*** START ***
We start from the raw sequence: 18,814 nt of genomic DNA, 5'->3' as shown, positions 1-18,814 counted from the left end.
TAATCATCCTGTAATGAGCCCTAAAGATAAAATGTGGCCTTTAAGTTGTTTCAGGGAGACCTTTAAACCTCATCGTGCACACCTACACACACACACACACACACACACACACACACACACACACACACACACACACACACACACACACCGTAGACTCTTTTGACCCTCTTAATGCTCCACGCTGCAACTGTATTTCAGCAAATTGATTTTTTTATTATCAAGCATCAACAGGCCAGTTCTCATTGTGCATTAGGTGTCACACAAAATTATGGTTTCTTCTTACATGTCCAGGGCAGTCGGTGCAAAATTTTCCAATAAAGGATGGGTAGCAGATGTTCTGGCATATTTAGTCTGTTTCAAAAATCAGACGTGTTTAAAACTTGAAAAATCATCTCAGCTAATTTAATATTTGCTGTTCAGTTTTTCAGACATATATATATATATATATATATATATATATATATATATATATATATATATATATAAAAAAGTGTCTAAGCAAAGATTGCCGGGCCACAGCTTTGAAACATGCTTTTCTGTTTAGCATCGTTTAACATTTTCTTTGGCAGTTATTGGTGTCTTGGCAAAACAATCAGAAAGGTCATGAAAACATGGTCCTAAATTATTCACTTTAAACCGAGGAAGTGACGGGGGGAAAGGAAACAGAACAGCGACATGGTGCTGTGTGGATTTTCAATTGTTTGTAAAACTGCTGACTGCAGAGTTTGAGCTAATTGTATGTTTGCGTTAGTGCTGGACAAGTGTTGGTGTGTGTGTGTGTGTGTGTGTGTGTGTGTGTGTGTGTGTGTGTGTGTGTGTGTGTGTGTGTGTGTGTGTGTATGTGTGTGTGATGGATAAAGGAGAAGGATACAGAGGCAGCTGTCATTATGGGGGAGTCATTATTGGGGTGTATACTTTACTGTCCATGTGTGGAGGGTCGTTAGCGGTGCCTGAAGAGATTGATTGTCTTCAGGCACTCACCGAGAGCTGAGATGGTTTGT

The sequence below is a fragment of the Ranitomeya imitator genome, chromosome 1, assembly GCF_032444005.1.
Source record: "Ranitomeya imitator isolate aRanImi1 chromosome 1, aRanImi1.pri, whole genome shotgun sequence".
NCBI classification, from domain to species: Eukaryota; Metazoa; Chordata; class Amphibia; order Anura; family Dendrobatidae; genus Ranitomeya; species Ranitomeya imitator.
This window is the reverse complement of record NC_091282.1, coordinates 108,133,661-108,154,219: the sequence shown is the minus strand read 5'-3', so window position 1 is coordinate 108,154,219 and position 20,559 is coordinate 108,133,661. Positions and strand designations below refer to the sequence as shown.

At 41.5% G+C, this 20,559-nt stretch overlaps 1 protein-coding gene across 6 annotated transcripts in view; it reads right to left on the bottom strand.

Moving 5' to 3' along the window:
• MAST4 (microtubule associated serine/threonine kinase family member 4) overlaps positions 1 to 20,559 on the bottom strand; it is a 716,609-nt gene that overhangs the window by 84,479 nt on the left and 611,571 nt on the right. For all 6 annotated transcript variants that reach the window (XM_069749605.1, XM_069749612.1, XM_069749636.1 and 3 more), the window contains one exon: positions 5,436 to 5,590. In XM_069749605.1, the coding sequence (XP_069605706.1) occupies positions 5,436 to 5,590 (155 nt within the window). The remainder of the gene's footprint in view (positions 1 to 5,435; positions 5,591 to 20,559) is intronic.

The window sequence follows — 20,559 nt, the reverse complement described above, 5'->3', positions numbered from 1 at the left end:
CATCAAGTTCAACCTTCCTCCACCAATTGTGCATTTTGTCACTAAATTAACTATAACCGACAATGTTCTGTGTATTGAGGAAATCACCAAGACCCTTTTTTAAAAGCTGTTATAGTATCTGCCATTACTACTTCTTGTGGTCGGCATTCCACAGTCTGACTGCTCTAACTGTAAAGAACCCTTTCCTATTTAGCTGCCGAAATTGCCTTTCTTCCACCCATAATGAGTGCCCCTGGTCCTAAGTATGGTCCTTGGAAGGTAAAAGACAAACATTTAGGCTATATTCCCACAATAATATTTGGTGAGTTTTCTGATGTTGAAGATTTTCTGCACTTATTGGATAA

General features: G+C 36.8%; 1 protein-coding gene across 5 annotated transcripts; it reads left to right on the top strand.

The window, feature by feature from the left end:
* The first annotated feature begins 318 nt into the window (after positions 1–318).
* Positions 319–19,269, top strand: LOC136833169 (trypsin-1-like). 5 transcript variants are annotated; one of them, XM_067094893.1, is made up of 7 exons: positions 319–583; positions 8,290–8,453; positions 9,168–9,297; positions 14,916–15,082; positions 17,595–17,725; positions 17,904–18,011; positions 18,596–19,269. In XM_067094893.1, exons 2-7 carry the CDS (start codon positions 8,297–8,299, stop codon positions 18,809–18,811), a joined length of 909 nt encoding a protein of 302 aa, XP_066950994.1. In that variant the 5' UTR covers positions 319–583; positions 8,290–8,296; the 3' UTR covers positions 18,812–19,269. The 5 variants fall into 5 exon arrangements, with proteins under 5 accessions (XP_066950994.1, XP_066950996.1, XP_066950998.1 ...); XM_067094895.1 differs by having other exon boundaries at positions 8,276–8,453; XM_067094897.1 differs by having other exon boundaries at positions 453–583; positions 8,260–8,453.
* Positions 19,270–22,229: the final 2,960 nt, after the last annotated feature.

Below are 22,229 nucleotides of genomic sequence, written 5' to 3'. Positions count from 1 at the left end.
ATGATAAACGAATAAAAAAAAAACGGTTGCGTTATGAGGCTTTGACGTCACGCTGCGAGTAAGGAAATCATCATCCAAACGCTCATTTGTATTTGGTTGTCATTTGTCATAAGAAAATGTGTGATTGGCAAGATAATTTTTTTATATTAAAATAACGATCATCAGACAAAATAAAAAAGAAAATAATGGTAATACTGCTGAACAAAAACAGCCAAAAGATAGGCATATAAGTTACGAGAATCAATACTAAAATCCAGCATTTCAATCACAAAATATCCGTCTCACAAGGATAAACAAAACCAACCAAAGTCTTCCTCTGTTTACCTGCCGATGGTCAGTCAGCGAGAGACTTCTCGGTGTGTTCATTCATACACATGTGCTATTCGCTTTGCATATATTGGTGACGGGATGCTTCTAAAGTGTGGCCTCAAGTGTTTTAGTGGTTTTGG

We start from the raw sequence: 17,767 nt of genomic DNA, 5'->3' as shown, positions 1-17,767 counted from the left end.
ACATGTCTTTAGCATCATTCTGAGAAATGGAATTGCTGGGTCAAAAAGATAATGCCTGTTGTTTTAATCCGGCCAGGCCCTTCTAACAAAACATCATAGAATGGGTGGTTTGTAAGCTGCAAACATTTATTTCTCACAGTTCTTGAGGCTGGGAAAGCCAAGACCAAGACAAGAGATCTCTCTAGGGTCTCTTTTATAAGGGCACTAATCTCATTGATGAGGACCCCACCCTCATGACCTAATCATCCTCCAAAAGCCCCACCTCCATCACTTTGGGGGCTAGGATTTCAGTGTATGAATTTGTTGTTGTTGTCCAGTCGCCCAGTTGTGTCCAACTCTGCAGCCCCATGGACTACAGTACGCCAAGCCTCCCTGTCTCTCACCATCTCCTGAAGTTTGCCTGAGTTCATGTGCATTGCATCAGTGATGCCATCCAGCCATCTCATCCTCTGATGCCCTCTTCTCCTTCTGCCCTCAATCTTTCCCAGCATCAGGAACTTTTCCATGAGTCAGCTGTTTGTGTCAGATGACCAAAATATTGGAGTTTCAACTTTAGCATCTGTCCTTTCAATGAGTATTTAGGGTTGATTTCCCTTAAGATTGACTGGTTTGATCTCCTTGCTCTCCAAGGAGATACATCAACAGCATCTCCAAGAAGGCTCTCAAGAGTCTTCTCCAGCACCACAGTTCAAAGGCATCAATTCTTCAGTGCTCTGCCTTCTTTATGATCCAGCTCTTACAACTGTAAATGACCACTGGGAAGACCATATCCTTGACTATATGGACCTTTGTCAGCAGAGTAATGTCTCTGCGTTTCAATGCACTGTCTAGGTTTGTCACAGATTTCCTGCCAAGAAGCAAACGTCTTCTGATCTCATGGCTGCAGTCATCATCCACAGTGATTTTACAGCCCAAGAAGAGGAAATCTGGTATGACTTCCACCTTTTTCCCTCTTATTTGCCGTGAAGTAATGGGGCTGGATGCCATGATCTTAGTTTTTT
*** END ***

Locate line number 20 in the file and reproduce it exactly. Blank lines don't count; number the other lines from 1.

ACATGTCTTTAGCATCATTCTGAGAAATGGAATTGCTGGGTCAAAAAGATAATGCCTGTTGTTTTAATCCGGCCAGGCCCTTCTAACAAAACATCATAGAATGGGTGGTTTGTAAGCTGCAAACATTTATTTCTCACAGTTCTTGAGGCTGGGAAAGCCAAGACCAAGACAAGAGATCTCTCTAGGGTCTCTTTTATAAGGGCACTAATCTCATTGATGAGGACCCCACCCTCATGACCTAATCATCCTCCAAAAGCCCCACCTCCATCACTTTGGGGGCTAGGATTTCAGTGTATGAATTTGTTGTTGTTGTCCAGTCGCCCAGTTGTGTCCAACTCTGCAGCCCCATGGACTACAGTACGCCAAGCCTCCCTGTCTCTCACCATCTCCTGAAGTTTGCCTGAGTTCATGTGCATTGCATCAGTGATGCCATCCAGCCATCTCATCCTCTGATGCCCTCTTCTCCTTCTGCCCTCAATCTTTCCCAGCATCAGGAACTTTTCCATGAGTCAGCTGTTTGTGTCAGATGACCAAAATATTGGAGTTTCAACTTTAGCATCTGTCCTTTCAATGAGTATTTAGGGTTGATTTCCCTTAAGATTGACTGGTTTGATCTCCTTGCTCTCCAAGGAGATACATCAACAGCATCTCCAAGAAGGCTCTCAAGAGTCTTCTCCAGCACCACAGTTCAAAGGCATCAATTCTTCAGTGCTCTGCCTTCTTTATGATCCAGCTCTTACAACTGTAAATGACCACTGGGAAGACCATATCCTTGACTATATGGACCTTTGTCAGCAGAGTAATGTCTCTGCGTTTCAATGCACTGTCTAGGTTTGTCACAGATTTCCTGCCAAGAAGCAAACGTCTTCTGATCTCATGGCTGCAGTCATCATCCACAGTGATTTTACAGCCCAAGAAGAGGAAATCTGGTATGACTTCCACCTTTTTCCCTCTTATTTGCCGTGAAGTAATGGGGCTGGATGCCATGATCTTAGTTTTTT